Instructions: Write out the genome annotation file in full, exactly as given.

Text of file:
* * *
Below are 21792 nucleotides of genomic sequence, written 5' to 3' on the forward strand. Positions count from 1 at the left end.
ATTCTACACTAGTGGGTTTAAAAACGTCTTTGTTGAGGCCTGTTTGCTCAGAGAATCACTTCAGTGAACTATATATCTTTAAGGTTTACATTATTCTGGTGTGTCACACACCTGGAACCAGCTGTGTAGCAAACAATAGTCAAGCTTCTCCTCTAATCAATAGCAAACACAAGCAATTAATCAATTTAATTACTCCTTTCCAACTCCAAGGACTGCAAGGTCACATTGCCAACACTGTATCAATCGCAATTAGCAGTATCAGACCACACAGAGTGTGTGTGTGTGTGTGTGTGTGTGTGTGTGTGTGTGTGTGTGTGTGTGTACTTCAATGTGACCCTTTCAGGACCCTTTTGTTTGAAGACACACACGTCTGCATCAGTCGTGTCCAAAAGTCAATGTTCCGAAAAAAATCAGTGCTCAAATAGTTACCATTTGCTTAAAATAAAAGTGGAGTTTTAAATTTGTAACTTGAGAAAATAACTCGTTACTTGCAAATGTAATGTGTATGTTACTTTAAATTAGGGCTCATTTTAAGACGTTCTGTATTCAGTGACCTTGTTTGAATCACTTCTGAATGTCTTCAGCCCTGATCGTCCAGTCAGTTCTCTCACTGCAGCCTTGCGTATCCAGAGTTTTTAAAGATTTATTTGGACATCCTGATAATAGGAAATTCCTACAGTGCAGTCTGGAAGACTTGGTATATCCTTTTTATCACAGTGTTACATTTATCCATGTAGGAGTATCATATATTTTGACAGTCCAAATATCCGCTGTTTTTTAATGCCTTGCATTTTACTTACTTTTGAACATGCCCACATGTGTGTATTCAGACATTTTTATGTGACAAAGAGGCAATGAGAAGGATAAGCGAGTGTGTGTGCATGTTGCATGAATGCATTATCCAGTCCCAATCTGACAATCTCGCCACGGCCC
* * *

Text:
Below are 21792 nucleotides of genomic sequence, written 5' to 3' on the forward strand. Positions count from 1 at the left end.
ATTCTACACTAGTGGGTTTAAAAACGTCTTTGTTGAGGCCTGTTTGCTCAGAGAATCACTTCAGTGAACTATATATCTTTAAGGTTTACATTATTCTGGTGTGTCACACACCTGGAACCAGCTGTGTAGCAAACAATAGTCAAGCTTCTCCTCTAATCAATAGCAAACACAAGCAATTAATCAATTTAATTACTCCTTTCCAACTCCAAGGACTGCAAGGTCACATTGCCAACACTGTATCAATCGCAATTAGCAGTATCAGACCACACAGAGTGTGTGTGTGTGTGTGTGTGTGTGTGTGTGTGTGTGTGTGTGTGTGTGTACTTCAATGTGACCCTTTCAGGACCCTTTTGTTTGAAGACACACACGTCTGCATCAGTCGTGTCCAAAAGTCAATGTTCCGAAAAAAATCAGTGCTCAAATAGTTACCATTTGCTTAAAATAAAAGTGGAGTTTTAAATTTGTAACTTGAGAAAATAACTCGTTACTTGCAAATGTAATGTGTATGTTACTTTAAATTAGGGCTCATTTTAAGACGTTCTGTATTCAGTGACCTTGTTTGAATCACTTCTGAATGTCTTCAGCCCTGATCGTCCAGTCAGTTCTCTCACTGCAGCCTTGCGTATCCAGAGTTTTTAAAGATTTATTTGGACATCCTGATAATAGGAAATTCCTACAGTGCAGTCTGGAAGACTTGGTATATCCTTTTTATCACAGTGTTACATTTATCCATGTAGGAGTATCATATATTTTGACAGTCCAAATATCCGCTGTTTTTTAATGCCTTGCATTTTACTTACTTTTGAACATGCCCACATGTGTGTATTCAGACATTTTTATGTGACAAAGAGGCAATGAGAAGGATAAGCGAGTGTGTGTGCATGTTGCATGAATGCATTATCCAGTCCCAATCTGACAATCTCGCCACGGCCC